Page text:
Napoli are top of the table, having dropped points only in the head-to-head with second-placed Inter, but as the season wears on, will the lack of strength in depth prove costly?
It may have been a 2-1 defeat for Napoli at the Etihad last week, but the Partenopei gave a good account of themselves against an excellent Manchester City side nonetheless. Maurizio Sarri had strayed away from his regular XI, selecting Amadou Diawara and Piotr Zielinski instead of the usual midfield duo of Jorginho and Allan.
Even talented tactician Pep Guardiola admitted the Neapolitans were among the best sides he has ever faced as a Coach, and it is testament to their strength in midfield that they were able to put in that kind of performance.
However, for a boss who is so set on continuity with his team selections, the rotation was a clear statement of intent to prioritise Serie A over the group stages of the Champions League.
After having missed out on winning the title for the past two years running, a more determined and tenacious Napoli side have blown all the opposition away, becoming the only side in Europe’s top leagues to have won all eight opening matches.
Yet a question mark remains. Whilst unstoppable domestically with their usual line-up, their strength in depth leaves a lot to be desired. With Arkadiusz Milik out injured with a torn ACL for the second season in a row, it is once again down to Lorenzo Insigne, Dries Mertens and Jose Callejon to single-handedly lead the front line.
Without any one of those three, their attack looks decidedly blunt and the side most certainly would lose a great deal of attacking prowess. The Champions League escapades in Manchester proved that the midfield is certainly stronger in terms of depth, and so too is the defence.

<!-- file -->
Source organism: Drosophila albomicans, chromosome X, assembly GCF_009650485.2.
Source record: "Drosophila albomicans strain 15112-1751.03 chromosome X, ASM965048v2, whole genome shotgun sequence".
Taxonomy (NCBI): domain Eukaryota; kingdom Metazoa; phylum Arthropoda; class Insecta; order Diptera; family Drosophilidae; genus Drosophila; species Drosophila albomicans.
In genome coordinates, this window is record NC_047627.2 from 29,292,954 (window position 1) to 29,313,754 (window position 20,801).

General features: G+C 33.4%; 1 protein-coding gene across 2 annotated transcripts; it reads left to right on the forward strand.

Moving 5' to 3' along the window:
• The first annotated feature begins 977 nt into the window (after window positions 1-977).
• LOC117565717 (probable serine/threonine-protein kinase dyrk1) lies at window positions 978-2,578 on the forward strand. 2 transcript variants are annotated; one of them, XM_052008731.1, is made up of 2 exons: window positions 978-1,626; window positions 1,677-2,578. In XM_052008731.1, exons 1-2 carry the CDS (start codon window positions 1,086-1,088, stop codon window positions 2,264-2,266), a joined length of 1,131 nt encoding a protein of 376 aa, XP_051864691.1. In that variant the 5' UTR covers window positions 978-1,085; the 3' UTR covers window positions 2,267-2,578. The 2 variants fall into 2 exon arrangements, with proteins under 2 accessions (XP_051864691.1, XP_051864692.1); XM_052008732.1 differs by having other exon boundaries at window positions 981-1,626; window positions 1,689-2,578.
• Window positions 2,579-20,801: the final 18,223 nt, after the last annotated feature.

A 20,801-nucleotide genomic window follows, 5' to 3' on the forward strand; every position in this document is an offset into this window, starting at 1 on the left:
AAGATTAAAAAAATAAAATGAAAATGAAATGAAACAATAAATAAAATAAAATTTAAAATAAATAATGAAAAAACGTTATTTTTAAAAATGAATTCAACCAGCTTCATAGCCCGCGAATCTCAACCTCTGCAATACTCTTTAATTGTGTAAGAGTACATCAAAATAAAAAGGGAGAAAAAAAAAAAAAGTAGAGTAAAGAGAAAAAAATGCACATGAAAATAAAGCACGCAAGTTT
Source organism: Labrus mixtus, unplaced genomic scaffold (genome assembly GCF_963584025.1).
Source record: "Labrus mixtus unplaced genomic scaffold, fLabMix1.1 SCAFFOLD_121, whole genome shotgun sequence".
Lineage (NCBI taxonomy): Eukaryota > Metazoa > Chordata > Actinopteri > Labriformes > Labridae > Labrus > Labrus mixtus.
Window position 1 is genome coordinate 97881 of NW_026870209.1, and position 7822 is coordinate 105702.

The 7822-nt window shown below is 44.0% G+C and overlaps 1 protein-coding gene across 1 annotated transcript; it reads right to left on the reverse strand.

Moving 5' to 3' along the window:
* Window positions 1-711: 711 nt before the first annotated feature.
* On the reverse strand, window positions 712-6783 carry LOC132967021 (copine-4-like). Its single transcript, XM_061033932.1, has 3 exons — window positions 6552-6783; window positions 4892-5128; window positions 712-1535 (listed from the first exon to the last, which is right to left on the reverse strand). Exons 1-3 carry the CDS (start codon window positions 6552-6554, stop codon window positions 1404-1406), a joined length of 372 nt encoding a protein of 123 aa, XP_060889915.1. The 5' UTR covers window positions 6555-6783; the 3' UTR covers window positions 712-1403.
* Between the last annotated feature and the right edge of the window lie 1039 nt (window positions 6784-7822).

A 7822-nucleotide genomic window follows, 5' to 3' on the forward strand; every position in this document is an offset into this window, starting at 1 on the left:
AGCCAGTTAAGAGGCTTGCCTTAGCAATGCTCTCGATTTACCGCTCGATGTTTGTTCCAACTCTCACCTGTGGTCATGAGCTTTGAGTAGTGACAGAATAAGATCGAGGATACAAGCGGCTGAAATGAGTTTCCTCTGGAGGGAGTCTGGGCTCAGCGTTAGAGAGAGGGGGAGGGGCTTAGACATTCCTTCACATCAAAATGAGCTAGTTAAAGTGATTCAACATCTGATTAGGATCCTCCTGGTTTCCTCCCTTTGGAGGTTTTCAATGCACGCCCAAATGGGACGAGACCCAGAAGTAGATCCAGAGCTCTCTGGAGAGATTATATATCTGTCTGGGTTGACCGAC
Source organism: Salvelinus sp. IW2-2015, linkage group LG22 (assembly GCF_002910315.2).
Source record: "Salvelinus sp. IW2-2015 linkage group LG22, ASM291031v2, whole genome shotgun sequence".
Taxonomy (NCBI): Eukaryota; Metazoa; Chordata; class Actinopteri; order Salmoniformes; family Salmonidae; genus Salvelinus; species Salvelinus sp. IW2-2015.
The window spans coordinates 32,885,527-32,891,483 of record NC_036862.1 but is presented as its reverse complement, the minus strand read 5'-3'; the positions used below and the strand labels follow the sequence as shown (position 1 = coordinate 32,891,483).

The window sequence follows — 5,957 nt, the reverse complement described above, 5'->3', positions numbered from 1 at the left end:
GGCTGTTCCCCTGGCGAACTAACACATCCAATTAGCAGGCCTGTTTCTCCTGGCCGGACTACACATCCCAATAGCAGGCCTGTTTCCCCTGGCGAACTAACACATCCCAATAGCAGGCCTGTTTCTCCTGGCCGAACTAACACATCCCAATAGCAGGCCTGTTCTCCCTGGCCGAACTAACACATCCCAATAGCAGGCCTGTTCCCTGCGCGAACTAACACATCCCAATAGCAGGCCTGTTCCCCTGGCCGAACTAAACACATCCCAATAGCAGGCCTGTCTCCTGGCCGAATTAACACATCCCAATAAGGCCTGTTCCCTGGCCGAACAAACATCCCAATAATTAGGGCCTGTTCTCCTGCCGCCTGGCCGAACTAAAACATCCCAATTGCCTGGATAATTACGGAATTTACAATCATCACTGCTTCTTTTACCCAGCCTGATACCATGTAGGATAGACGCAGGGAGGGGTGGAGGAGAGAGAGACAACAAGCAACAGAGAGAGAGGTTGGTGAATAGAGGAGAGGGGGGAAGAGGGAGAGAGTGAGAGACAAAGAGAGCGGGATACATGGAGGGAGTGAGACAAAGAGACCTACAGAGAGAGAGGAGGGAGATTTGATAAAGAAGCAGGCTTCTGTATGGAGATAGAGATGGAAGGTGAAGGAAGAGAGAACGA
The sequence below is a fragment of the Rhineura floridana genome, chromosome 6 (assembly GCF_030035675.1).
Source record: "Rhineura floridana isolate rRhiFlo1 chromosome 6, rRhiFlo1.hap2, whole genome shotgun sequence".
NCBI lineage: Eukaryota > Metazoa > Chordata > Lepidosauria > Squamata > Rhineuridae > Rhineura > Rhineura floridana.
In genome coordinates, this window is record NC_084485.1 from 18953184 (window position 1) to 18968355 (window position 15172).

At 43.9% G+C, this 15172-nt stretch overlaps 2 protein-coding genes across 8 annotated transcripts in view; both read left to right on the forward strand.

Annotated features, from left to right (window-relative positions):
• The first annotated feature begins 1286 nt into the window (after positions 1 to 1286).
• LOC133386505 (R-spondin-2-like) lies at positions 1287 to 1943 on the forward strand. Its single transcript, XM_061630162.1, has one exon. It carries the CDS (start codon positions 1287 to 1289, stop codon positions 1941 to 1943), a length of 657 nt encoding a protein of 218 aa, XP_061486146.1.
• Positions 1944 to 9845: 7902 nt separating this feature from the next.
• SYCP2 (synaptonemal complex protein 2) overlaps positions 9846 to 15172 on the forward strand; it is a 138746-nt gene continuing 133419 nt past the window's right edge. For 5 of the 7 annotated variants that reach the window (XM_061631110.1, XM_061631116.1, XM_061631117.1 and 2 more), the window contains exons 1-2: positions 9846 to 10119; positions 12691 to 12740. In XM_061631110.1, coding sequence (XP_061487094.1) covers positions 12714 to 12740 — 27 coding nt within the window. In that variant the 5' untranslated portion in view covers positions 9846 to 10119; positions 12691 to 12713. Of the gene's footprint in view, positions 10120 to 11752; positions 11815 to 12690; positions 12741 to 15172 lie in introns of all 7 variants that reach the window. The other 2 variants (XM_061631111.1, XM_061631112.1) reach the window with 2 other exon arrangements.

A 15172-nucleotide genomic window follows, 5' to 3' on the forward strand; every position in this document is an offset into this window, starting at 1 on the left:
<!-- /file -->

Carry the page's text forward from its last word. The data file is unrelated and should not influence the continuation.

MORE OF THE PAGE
Christian Maggio, Nikola Maksimovic, Vlad Chiriches, Mario Rui plus Lorenzo Tonelli provide more than adequate back-up to the usual Partenopei back line of Elseid Hysaj, Raul Albiol, Kalidou Koulibaly and Faouzi Ghoulam, but perfectionist Sarri is hesitant to rotate.
Of course, his precise passing system relies on regularity, but if fatigue sets in during the latter stages of the season – a time when Juventus have been strongest in recent years and with Inter free of European commitments – the Coach may well find himself pondering what could have been yet again.
There is obviously the January transfer window to consider here, but any new acquisitions take time to be integrated into the system, if Sarri decides to play them at all. Whilst these factors could lead to his undoing, rectifying these problems could see them become champions of Italy for the first time since 1989-90.
For the midweek trip to Genoa, there was no rest for the attacking trio or Koulibaly, as Adam Ounas, Emanuele Giaccherini and Marko Rog barely get a run-out. How long can Mertens keep being decisive and what fixture will finally see Sarri rest any one of his trident?
Sassuolo in crisis visit the Stadio San Paolo this weekend, so if Napoli don’t rest any of their star names in that fixture, they probably never will.